Owing to the unique business relationship between transactions, dropshippers or sellers are often left with the question as to the potential liabilities they are open to. Most of the time, sellers source their products from wholesalers out of their home country, such as AliExpress. This may raise the opportunity for product defects due to differing regulations in production as well as the handling during shipping. In the event that a customer receives a defective product, being the customer’s point of contact within this transaction, sellers often worry whether they would be liable for the damages suffered by the customer. 

In Malaysia, dropshippers ought to familiarise themselves with Part X of the Consumer Protection Act 1999 (CPA), as it contains provisions relating to product liability. While Section 67 defines what constitutes a defective product, Section 68 laid down the parties that would be liable for the damage, namely: (a) the producer of the product; (b) the person who, by putting his name on the product or using a trade mark or other distinguishing mark in relation to the product, has held himself out to be the producer of the product; and (c) the person who has, in the course of his business, imported the product into Malaysia in order to supply it to another person.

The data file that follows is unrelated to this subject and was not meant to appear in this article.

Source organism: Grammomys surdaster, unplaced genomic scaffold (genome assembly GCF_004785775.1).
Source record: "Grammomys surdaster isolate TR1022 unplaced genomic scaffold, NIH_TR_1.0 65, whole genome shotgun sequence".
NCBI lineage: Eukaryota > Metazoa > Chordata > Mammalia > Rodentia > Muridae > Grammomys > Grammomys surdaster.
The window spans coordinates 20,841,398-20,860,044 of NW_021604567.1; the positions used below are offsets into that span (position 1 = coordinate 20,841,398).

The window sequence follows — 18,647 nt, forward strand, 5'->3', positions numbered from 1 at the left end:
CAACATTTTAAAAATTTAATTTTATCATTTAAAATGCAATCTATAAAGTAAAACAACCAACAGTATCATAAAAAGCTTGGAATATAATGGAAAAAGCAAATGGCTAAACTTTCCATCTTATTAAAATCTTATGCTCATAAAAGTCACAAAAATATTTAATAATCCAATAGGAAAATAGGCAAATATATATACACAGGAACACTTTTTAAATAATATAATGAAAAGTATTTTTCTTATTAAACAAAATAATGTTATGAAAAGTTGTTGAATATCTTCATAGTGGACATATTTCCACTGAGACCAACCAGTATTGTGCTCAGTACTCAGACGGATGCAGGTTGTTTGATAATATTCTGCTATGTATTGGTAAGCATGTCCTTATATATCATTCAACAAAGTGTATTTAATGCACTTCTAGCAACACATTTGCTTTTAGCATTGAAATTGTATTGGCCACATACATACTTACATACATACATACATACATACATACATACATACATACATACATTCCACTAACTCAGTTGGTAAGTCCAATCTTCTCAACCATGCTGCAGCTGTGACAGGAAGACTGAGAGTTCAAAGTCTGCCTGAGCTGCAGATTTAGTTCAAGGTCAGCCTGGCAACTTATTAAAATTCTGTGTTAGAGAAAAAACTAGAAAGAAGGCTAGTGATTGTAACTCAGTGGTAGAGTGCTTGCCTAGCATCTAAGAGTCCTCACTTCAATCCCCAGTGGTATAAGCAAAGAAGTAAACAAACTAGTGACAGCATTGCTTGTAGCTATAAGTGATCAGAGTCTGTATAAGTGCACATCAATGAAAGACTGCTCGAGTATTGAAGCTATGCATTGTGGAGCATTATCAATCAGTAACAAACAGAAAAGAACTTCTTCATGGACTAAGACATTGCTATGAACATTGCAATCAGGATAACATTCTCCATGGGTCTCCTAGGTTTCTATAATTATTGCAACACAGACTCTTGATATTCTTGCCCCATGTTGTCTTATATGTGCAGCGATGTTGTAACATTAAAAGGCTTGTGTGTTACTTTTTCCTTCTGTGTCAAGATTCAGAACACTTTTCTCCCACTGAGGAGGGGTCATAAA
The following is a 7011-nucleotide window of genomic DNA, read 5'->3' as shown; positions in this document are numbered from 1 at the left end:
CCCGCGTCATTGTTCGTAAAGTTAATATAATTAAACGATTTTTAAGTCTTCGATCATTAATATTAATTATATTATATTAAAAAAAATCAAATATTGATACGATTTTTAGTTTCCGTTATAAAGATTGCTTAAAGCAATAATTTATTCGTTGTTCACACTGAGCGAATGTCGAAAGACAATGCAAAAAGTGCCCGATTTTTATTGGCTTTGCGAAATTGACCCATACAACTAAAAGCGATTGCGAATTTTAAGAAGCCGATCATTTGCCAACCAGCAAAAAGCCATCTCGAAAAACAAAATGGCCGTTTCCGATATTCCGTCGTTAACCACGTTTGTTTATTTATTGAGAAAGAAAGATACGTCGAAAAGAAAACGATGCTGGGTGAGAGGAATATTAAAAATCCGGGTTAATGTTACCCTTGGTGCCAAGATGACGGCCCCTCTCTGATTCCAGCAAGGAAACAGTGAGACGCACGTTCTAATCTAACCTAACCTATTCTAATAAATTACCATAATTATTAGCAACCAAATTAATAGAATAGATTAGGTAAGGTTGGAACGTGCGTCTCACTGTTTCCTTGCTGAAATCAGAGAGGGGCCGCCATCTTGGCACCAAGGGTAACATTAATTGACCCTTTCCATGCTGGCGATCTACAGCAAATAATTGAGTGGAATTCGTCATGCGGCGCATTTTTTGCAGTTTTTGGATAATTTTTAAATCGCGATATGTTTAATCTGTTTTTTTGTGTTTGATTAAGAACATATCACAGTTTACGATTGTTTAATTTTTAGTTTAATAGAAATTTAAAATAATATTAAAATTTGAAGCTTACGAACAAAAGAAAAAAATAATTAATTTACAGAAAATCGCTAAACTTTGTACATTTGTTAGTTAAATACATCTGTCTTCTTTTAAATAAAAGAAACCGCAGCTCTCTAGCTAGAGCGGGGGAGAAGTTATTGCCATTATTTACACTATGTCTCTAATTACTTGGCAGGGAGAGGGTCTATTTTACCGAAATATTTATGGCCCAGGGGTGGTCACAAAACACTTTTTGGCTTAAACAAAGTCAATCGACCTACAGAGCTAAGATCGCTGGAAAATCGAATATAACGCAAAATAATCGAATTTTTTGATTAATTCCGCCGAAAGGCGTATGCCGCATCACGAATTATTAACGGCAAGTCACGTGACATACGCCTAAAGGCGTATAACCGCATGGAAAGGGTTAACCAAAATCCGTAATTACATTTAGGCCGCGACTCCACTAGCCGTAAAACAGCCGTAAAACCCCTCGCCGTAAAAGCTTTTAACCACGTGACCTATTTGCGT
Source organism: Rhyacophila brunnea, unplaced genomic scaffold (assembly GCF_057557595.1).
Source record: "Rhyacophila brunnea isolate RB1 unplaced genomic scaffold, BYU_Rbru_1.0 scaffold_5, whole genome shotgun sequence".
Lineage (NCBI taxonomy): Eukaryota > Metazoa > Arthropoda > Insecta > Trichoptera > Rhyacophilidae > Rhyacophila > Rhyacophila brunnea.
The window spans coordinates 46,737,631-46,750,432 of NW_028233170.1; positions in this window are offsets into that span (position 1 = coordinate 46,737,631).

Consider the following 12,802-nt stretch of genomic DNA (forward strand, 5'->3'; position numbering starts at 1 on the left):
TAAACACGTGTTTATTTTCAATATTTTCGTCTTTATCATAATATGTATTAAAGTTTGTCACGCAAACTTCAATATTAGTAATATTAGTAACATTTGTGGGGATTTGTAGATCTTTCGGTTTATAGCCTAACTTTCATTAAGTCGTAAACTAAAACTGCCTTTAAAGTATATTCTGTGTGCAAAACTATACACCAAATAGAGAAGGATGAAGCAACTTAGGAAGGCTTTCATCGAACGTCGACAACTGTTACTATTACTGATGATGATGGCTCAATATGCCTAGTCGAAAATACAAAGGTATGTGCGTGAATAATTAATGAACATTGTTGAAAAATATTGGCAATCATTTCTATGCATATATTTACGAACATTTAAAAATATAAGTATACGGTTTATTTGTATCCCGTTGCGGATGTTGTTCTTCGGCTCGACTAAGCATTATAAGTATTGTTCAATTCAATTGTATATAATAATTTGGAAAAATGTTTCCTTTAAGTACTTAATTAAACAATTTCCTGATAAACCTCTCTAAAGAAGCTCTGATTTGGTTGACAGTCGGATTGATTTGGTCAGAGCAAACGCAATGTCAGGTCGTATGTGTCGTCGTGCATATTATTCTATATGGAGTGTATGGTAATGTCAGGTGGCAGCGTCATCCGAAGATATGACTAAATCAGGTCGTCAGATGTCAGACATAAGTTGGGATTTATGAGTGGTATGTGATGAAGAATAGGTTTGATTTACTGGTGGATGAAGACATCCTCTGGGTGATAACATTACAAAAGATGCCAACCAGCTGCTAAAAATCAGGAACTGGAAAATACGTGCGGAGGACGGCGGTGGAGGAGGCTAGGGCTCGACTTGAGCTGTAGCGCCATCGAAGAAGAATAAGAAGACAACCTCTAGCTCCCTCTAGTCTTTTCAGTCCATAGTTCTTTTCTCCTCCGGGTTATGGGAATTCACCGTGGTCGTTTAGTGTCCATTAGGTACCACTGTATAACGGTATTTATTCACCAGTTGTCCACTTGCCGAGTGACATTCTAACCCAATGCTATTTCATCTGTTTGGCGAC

Conclusion

All things considered, the dropship model’s greatest appeals have often turned into its biggest challenges. Entrepreneurs that are interested in starting their own dropship business must be aware of the legal precautions they ought to take to prevent potential liabilities. With that being said, a seller that has done his due diligence and taken the right steps will definitely have the potential to reach the heights that Kamil Sattar has.

References


Uploaded on 11 february 2021

Photo by Markus Spiske on Unsplash